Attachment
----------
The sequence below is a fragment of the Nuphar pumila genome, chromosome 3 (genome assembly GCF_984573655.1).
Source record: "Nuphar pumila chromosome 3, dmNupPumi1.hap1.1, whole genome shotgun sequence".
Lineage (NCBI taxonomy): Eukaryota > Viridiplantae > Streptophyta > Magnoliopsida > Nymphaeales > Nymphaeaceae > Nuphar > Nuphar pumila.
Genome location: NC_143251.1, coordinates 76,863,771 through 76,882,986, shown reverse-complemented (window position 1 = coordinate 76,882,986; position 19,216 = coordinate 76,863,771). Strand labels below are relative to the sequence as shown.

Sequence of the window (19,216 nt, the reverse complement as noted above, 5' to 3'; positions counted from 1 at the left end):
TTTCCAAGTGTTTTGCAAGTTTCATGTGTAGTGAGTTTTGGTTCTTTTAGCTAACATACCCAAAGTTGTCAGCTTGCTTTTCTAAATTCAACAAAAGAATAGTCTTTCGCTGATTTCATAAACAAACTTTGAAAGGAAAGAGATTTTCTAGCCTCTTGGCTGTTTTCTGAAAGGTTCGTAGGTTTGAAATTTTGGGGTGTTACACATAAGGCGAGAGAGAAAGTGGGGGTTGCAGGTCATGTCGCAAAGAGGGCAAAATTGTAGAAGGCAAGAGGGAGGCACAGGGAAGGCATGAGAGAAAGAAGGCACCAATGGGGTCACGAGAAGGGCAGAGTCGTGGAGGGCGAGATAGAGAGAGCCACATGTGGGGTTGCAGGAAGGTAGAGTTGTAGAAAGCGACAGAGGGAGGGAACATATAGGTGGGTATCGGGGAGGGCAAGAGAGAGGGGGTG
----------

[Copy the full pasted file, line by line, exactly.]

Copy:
The sequence below is a fragment of the Nuphar pumila genome, chromosome 3 (genome assembly GCF_984573655.1).
Source record: "Nuphar pumila chromosome 3, dmNupPumi1.hap1.1, whole genome shotgun sequence".
Lineage (NCBI taxonomy): Eukaryota > Viridiplantae > Streptophyta > Magnoliopsida > Nymphaeales > Nymphaeaceae > Nuphar > Nuphar pumila.
Genome location: NC_143251.1, coordinates 76,863,771 through 76,882,986, shown reverse-complemented (window position 1 = coordinate 76,882,986; position 19,216 = coordinate 76,863,771). Strand labels below are relative to the sequence as shown.

Sequence of the window (19,216 nt, the reverse complement as noted above, 5' to 3'; positions counted from 1 at the left end):
TTTCCAAGTGTTTTGCAAGTTTCATGTGTAGTGAGTTTTGGTTCTTTTAGCTAACATACCCAAAGTTGTCAGCTTGCTTTTCTAAATTCAACAAAAGAATAGTCTTTCGCTGATTTCATAAACAAACTTTGAAAGGAAAGAGATTTTCTAGCCTCTTGGCTGTTTTCTGAAAGGTTCGTAGGTTTGAAATTTTGGGGTGTTACACATAAGGCGAGAGAGAAAGTGGGGGTTGCAGGTCATGTCGCAAAGAGGGCAAAATTGTAGAAGGCAAGAGGGAGGCACAGGGAAGGCATGAGAGAAAGAAGGCACCAATGGGGTCACGAGAAGGGCAGAGTCGTGGAGGGCGAGATAGAGAGAGCCACATGTGGGGTTGCAGGAAGGTAGAGTTGTAGAAAGCGACAGAGGGAGGGAACATATAGGTGGGTATCGGGGAGGGCAAGAGAGAGGGGGTG